The Weekend Australian - Review - - Viewpoints -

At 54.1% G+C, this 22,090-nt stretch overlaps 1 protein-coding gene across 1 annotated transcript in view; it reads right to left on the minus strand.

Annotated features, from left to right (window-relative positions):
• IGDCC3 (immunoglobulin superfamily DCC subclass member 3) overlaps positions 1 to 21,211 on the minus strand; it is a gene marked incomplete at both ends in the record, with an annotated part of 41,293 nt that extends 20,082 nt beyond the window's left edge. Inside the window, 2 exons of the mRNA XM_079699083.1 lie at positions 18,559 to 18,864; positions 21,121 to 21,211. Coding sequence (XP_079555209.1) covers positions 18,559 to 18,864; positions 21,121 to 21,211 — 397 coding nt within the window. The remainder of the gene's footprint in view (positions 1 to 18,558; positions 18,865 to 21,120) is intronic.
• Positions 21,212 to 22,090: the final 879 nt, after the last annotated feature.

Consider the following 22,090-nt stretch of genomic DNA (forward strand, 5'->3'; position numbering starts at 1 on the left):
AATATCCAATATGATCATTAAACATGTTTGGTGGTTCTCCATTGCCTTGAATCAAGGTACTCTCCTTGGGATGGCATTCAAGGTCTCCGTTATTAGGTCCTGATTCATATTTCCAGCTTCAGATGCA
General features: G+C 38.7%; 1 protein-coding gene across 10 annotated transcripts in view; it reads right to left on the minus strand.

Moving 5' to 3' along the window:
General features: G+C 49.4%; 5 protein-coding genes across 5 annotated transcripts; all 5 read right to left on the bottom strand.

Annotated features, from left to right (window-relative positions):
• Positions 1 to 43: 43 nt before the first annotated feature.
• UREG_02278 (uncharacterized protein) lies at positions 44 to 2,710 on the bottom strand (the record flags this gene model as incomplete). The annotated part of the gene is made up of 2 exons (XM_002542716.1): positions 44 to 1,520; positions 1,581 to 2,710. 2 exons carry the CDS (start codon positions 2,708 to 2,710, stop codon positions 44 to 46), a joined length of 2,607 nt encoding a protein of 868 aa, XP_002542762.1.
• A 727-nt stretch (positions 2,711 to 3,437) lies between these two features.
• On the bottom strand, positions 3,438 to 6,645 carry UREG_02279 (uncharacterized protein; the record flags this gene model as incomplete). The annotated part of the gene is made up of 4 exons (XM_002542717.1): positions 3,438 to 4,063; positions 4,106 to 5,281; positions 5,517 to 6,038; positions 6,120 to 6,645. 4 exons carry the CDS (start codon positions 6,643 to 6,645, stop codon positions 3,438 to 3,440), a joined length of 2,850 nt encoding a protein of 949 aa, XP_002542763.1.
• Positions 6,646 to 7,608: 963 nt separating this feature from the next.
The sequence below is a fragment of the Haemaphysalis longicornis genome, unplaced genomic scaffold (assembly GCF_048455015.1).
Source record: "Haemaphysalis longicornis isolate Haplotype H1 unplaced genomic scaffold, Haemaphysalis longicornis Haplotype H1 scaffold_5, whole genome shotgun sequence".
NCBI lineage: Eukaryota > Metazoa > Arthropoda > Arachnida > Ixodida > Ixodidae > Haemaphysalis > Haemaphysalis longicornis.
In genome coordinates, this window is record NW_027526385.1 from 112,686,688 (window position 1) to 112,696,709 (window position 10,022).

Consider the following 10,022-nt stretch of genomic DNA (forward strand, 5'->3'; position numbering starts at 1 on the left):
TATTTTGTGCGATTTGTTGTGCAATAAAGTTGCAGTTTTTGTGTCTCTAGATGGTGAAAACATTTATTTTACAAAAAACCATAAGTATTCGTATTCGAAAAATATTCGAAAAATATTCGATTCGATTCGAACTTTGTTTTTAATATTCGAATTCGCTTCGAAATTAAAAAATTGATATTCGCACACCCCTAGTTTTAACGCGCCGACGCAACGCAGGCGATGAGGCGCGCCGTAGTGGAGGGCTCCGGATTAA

BA­BETTE Smith is en­gag­ing on our con­vict her­itage (‘‘ Safe har­bour’’, Jan­uary 24-25). But, like so many be­fore her, she makes too much of it. My state, South Aus­tralia, knew no con­victs, and yet its life and lan­guage are no less ‘‘ Aus­tralian’’ for that. What ‘‘ tra­di­tion’’ we Aus­tralians have is surely the re­sult of many in­puts that over­laid the con­vict ex­pe­ri­ence: the free set­tlers, young and am­bi­tious; the enor­mous im­mi­gra­tion brought on by gold dis­cov­er­ies ( young men, again, from ev­ery­where and im­bued with con­tem­po­rary rad­i­cal­ism); the steady in­flow of fam­ily mi­grants from Bri­tain af­ter that. Even the al­leged ‘‘ dig­ger’’ cul­ture of WWI is a long way from Botany Bay. In­ter­est­ingly, a large pro­por­tion of the first re­cruits to the AIF were re­cent Bri­tish im­mi­grants. Trac­ing na­tional cul­tures is a par­lour game. Every­one can play, but how do you know the win­ner? Edgar Cas­tle Tungkillo, South Aus­tralia IT’S a shame Graeme Blundell doesn’t ex­plain why the US ver­sion of the Life on Mars tele­vi­sion se­ries ‘‘ is more meta­phys­i­cal, its spook­i­ness stranger’’, than the BBC orig­i­nal (‘‘ Time out of mind’’, Jan­uary 31-Fe­bru­ary 1). He says it fo­cuses on the ‘‘ frag­ile no­tion of what is real’’, but so did the BBC se­ries. We were also left with the im­pres­sion that Blundell was mostly un­fa­mil­iar with the first se­ries. Oth­er­wise, why didn’t he sub­stan­ti­ate his claims with com­par­isons be­tween the two or an­swer the ob­vi­ous ques­tions: As bril­liant as Har­vey Kei­tel may be, is his Gene Hunt bet­ter than the loud-mouthed yet en­dear­ing char­ac­ter played by Philip Glenis­ter in the BBC pro­duc­tion? Has the US ver­sion added any­thing sub­stan­tial to an al­ready clever and well-pro­duced show, or just adapted a Bri­tish idea to pass it off as Amer­i­can in­stead? What next: an Amer­i­can Doc­tor Who? Louise Hil­ton Gidge­gan­nup, West­ern Aus­tralia Con­vict woman 1837 BRUCE Allen’s en­joy­able ex­plo­ration of the par­al­lels be­tween US Pres­i­dent Barack Obama and the Ro­man em­peror Hadrian (‘‘ On Obama and Hadrian’’, Jan­uary 31-Fe­bru­ary 1) omit­ted one prom­i­nent as­pect of Hadrian’s reign that al­most cer­tainly won’t be re­peated by Obama: the de­ifi­ca­tion of his boyfriend. The grief­stricken em­peror pro­claimed his com­pan­ion Anti­nous a god af­ter the hand­some Greek youth drowned in the Nile. All over the em­pire, Hadrian erected stat­ues and founded cities in Anti­nous’s hon­our. Matthew Gibbs Le­ich­hardt, NSW IN his Fo­rum col­umn Peter Craven sug­gested some en­dur­ing clas­sics of Aus­tralian lit­er­a­ture from the past 30 years or so (‘‘ On Aus­tralian clas­sics’’, Jan­uary 24-25). Lists like this are al­ways be dif­fi­cult to com­pile but I thought one glar­ing omis­sion from his list was Sally Mor­gan’s My Place . And var­i­ous ti­tles by Rai­mond Gaita, Rhyll McMaster, Ruth Park, Mandy Sayer and Tim Win­ton wouldn’t be out of place ei­ther. Geri Bad­ham Wara­manga, ACT

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